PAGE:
Day 1 in Tallinn
Perhaps it is difficult to believe, but once the tallest building in the world was on the territory of Estonia. We recommend you to begin your trip right from this attraction because it offers an overall panoramic view over almost all other important landmarks. The Burj Khalifa of the Middle Ages was St. Olaf’s Church. With its almost 159 meters, the church was the world record holder for about two hundred years. This beautiful sea mark for sailors was at the same time a good target for lightning: the church was hit eight times, thus the building burned 3 times. After admiring the exterior and the interior of the Gothic church, climb to the observation deck, which offers a wonderful view over the cozy houses and winding streets of the old Tallinn.
Today, the Town Hall is the only existing medieval building in Gothic style in the Northern Europe. At the beginning of the XVth century, a tower was built on which, in 1530, a weather vane called Old Thomas was raised. It has become the symbol of Old Town and of Tallinn, in general. Nowadays, the original Thomas is kept in the Museum of the city, and it was replaced with a copy. It is possible to explore the interior of the Town Hall. In addition, you can climb up the tower and admire the town.
The Town Hall Square represents the heart of Tallinn’s Old Town. It has changed a little over the past 300-400 years. Cobbled streets, peaked roofs, inscriptions in Gothic letters – old is felt at each and every corner. Most trips throughout the city start here, from the “zero kilometer” stone, and the majority of them end here, because it is surrounded by dozens of restaurants and pubs.
Another building which is located on the Square and is worth our attention is the Raeapteek, or the Town Hall Pharmacy. It is believed that namely in this pharmacy the famous Estonian marzipan was once invented, as an effective means for headache. Moreover, you can buy it even now, along with other modern medicine. Another interesting thing about this Pharmacy is that it is considered to be the oldest pharmacy in Europe. The Pharmacy building comprises an exhibition of medical instruments and medicines like powder made out from hedgehogs, bees, bats and… unicorn horns!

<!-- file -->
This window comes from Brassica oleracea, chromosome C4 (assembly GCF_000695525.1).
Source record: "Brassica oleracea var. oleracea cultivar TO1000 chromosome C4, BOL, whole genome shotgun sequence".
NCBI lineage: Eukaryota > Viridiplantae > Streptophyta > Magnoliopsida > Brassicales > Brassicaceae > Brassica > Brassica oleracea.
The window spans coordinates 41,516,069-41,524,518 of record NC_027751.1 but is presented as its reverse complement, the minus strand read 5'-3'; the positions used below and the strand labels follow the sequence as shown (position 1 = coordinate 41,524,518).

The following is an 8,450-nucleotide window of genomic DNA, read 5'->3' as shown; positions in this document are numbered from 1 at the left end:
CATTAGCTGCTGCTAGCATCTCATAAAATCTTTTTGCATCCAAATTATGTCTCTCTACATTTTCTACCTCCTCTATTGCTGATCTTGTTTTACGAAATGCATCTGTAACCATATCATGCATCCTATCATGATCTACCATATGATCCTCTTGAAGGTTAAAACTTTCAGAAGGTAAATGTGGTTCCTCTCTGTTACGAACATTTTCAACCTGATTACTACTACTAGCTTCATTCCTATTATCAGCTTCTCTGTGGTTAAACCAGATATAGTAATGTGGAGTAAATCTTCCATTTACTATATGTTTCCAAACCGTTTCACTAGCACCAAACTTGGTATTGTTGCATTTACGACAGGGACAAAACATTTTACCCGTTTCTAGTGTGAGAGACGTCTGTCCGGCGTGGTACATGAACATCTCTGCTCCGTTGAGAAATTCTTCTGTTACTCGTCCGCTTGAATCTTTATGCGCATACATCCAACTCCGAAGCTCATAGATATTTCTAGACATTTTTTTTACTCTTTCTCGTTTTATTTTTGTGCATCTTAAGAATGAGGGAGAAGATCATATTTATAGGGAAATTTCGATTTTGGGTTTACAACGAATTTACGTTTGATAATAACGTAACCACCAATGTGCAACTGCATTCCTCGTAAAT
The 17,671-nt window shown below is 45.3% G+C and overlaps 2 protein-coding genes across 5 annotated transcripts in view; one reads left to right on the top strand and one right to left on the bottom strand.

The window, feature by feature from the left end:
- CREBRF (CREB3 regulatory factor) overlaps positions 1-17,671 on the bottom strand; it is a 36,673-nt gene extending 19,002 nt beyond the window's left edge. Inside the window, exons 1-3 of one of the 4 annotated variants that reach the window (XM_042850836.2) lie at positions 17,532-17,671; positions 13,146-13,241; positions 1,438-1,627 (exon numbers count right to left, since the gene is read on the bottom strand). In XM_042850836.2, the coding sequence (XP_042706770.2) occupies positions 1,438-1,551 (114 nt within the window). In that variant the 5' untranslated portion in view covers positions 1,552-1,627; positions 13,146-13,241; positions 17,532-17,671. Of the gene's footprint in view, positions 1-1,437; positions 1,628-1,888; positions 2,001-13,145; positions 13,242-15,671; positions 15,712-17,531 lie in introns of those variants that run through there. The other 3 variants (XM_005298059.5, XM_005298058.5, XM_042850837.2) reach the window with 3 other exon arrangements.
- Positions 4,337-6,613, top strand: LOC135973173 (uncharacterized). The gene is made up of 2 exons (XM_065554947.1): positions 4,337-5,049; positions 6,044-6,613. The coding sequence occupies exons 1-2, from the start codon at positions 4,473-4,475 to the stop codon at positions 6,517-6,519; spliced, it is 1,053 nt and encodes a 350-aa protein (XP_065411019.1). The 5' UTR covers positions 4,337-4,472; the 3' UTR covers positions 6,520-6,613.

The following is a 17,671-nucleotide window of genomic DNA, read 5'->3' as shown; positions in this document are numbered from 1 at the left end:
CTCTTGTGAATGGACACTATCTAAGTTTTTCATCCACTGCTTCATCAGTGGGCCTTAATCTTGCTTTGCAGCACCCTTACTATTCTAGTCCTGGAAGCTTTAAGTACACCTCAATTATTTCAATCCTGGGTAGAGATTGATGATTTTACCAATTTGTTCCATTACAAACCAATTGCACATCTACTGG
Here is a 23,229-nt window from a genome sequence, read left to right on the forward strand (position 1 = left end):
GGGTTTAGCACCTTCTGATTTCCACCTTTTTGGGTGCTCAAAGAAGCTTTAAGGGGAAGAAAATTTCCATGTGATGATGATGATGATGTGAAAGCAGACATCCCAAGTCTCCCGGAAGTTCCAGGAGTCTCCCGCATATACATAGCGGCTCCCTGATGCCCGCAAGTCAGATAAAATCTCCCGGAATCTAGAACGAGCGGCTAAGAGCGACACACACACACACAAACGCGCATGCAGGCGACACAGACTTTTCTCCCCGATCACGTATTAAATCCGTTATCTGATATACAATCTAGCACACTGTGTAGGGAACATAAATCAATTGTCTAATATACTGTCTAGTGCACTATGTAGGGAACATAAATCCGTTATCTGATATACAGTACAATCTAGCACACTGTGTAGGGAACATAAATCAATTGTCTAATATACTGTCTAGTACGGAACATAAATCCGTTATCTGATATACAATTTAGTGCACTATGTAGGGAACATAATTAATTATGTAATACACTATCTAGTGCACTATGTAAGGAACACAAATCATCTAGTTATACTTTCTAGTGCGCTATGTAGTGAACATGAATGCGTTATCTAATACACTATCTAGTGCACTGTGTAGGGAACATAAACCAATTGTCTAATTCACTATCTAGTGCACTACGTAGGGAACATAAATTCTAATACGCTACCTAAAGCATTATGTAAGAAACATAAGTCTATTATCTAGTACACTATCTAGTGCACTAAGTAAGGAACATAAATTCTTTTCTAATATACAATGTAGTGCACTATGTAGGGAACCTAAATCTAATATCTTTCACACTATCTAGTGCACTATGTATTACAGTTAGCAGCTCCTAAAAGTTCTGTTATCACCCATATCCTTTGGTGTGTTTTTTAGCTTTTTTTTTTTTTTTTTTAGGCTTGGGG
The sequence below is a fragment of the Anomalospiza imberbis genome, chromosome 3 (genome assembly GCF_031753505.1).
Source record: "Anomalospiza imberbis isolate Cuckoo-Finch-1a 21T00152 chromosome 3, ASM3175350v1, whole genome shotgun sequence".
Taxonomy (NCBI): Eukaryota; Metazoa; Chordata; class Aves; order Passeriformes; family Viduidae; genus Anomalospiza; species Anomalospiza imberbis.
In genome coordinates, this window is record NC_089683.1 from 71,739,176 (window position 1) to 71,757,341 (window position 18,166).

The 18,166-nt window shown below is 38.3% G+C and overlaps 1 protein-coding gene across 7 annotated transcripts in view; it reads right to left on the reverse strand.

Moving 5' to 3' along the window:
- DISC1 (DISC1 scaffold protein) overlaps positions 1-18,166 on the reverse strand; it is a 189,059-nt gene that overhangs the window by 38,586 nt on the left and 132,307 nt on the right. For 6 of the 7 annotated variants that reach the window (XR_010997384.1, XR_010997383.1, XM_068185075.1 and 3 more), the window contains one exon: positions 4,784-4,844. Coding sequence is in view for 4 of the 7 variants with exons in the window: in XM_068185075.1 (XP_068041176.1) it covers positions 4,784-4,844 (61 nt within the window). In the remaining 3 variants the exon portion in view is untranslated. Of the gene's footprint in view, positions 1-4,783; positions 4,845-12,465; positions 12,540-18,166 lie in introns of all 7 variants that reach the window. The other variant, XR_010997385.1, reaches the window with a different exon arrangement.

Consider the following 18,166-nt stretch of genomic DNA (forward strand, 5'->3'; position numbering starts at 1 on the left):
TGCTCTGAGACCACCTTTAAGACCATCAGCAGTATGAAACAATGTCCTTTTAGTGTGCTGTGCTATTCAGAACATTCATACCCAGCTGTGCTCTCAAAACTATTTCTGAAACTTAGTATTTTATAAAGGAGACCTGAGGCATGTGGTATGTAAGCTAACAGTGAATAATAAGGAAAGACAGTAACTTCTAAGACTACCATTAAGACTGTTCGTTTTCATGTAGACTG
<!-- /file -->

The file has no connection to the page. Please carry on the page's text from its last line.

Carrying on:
The second half of your day spend outside the Old Town, and namely in the Kadriorg district. First of all, head to the Kadriorg Palace – a gift of the emperor Peter I to his wife Catherine the Great. The construction of the Palace started in 1718 under the guidance of the Italian architect Niccolo Michetti, who later participated at the inauguration of the famous Peterhof. In the restored palace of Baroque style, a collection of works of the Estonian Art Museum is displayed. There are paintings, sculptures, but also things made of silver and porcelain that originate from Western Europe and Russia.
After a walk in the Kadriorg Park, visit one of the numerous cafes, pubs, terraces and restaurants found in the district. All of them are very different, with international and local menus. The Kadriorg district is the most popular among youth, as it is the most active during nighttime.